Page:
Former China ambassador Jon Huntsman positioned himself as the only reasonable and center-right candidate in the Republican presidential race this weekend. “Right now, this country is crying out for a sensible middle ground,” Huntsman said. “This is a center-right country. I am a center-right candidate.”
Whereas most Republicans in the nomination contest try to appeal to conservative primary voters, Huntsman, who is more centrist on social issues and a foreign policy realist, is attempting to lure independents with his claim that he is among few electable candidates in the present field.
“President Obama is too far to the left. We’ve got people on the Republican side who are too far to the right. And we have zero substance,” he told ABC’s This Week on Sunday. The president is “out of ideas” on the economy,” according to Huntsman, and most Republicans don’t have any serious ideas. “Every single one of them would have allowed this country to default,” he pointed out, referring to their opposition to a bipartisan agreement that raised the nation’s debt ceiling this month. Huntsman was the only candidate who said he would have signed a bill that extended the federal government’s borrowing authority by more than $2 trillion.
The former Utah governor specifically took aim at fellow presidential contenders Rick Perry and Michele Bachmann for statements they made about gas prices and global warming. He warned that their “extreme” positions might make them “unelectable” in a race against Barack Obama in 2012.
“The minute that the Republican Party becomes the anti-science party, we have a huge problem,” Huntsman told ABC’s This Week before pointing out that he agreed with the vast majority of scientists who believe that human activity contributes to climate change. Should the Republican presidential candidate contest that view, “I think we find ourselves on the wrong side of science,” he added, “and therefore, in a losing position.”
Governor Rick Perry of Texas described global warming as “a scientific theory that has not been proven” in New Hampshire last week. He suggested that scientists had “manipulated data” in order to extract funding for their research.
Huntsman also questioned Michele Bachmann’s claim that she could reduce gas prices to below $2 a gallon, a level not seen since early 2009. “I just don’t know what world that comment would come from,” Huntsman said, calling the claim “completely unrealistic.” Gasoline prices “just aren’t going to rebound like that.” He left the door open to running as Bachmann’s vice presidential candidate though. “If you love this country, you serve this country,” he told CNN’s Piers Morgan Tonight on Monday.
Jon Huntsman probably appeals to the same primary voters that Mitt Romney hopes to win. Both are business conservatives, not culture warriors, but Huntsman touted his record as a pro-growth governor of Utah whereas Massachusetts lacked behind many other states during Romney’s tenure there. “When it comes to coming up against Barack Obama in an election cycle that is going to be 100 percent about expanding the economy and creating jobs, being 47th as job creator ain’t gonna cut it.”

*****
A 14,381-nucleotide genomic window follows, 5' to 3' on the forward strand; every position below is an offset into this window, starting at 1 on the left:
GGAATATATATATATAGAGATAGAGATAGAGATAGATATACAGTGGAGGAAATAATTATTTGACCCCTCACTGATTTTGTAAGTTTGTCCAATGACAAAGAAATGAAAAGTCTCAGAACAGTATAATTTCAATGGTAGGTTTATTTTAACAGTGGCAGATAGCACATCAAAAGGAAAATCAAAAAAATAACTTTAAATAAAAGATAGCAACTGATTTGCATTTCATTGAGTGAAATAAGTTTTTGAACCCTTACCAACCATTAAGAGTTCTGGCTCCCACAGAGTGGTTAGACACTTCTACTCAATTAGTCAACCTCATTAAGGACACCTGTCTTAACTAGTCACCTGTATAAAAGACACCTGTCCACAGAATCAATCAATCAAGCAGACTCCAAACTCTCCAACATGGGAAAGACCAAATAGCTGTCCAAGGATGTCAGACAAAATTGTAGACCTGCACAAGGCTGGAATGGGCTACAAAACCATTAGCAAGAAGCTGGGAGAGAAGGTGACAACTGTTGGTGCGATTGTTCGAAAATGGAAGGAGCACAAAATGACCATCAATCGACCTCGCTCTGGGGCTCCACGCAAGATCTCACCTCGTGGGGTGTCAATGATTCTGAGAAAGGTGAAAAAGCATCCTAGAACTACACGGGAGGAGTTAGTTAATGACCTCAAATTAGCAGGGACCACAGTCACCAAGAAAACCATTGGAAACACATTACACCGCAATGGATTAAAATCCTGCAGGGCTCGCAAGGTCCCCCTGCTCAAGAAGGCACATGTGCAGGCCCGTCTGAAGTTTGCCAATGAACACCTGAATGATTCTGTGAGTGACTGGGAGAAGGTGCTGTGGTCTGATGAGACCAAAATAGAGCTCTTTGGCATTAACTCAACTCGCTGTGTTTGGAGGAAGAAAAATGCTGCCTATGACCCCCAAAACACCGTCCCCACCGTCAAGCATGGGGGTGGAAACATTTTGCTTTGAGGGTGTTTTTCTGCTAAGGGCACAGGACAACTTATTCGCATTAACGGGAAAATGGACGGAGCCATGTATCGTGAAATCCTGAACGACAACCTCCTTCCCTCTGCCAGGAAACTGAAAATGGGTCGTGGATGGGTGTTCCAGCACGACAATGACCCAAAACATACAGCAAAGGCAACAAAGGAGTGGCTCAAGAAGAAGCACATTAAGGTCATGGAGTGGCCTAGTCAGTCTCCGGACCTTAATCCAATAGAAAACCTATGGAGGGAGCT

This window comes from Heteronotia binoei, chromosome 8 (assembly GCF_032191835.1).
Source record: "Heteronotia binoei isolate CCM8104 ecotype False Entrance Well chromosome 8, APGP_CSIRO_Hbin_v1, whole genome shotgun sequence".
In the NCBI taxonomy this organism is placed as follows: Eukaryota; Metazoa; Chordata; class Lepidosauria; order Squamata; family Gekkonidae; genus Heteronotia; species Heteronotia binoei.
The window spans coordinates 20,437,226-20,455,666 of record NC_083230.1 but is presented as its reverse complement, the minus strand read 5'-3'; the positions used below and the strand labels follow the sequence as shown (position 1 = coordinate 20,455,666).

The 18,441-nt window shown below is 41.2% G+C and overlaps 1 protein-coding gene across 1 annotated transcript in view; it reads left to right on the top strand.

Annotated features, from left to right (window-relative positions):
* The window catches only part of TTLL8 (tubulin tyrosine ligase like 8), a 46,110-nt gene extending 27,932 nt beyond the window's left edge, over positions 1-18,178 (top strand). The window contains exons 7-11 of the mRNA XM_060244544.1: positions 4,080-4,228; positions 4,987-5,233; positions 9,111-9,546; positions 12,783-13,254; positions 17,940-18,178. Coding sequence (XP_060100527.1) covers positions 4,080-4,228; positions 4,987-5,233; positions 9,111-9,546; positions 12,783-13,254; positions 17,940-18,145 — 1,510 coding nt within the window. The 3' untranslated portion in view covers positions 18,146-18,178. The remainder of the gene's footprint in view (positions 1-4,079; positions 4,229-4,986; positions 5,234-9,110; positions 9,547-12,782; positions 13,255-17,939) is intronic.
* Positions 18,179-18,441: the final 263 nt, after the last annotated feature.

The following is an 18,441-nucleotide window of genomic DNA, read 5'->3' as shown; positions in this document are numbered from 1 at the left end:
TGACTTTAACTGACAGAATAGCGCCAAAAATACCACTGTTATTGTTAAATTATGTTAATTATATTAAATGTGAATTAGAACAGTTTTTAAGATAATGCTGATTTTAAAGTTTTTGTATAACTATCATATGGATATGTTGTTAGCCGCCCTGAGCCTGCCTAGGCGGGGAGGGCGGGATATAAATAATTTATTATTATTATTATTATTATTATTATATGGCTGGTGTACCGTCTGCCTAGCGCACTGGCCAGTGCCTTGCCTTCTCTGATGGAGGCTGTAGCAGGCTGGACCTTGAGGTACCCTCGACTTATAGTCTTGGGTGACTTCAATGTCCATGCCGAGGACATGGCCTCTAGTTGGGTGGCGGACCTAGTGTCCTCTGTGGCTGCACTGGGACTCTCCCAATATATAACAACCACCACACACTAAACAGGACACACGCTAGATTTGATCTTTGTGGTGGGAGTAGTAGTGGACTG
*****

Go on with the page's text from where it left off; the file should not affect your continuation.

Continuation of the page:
Asked what he would do to boost growth, Huntsman cited tax reform and ending the Obama Administration’s regulation spree. While phasing out loopholes and deductions, Huntsman said he could lower America’s corporate tax rate which is the highest among industrialized nations. “Number two, we’ve got to get the regulatory money off our back,” he told ABC.
People aren’t putting money into the marketplace. They’re not hiring because there’s so much uncertainty and confusion about where this economy is going.
As governor, Huntsman cut the state income tax to help fuel business investment which, by 2007, had brought Utah’s jobless rate down to an unprecedented 2.3 percent. The resulting surge in revenue allowed the state to avoid painful spending cuts but make investments instead which boosted Huntsman’s approval rating above 90 percent.
President Obama likes to talk about investing in education and infrastructure as well to “win the future” but according to Huntsman, he has “failed” in his most important job which was to “fix the economy.”
Apparently out of sync with the Tea Party populism of his party, Huntsman’s sensible rhetoric and calm demeanor might appeal to independent and moderate voters who are not enthused by Mitt Romney. That is why his campaign has chosen not to compete in Iowa but focus on the early primary state of New Hampshire instead. “In New Hampshire, they pick presidents,” he said on This Week. “I know they pick something else in Iowa.”
Huntsman also hopes to perform well in Nevada and Florida which will be next in line with their primaries. If he performs credibly but doesn’t manage to win in any of the early nominating contests, he will at least have enhanced his reputation and positioned himself for a run in 2016.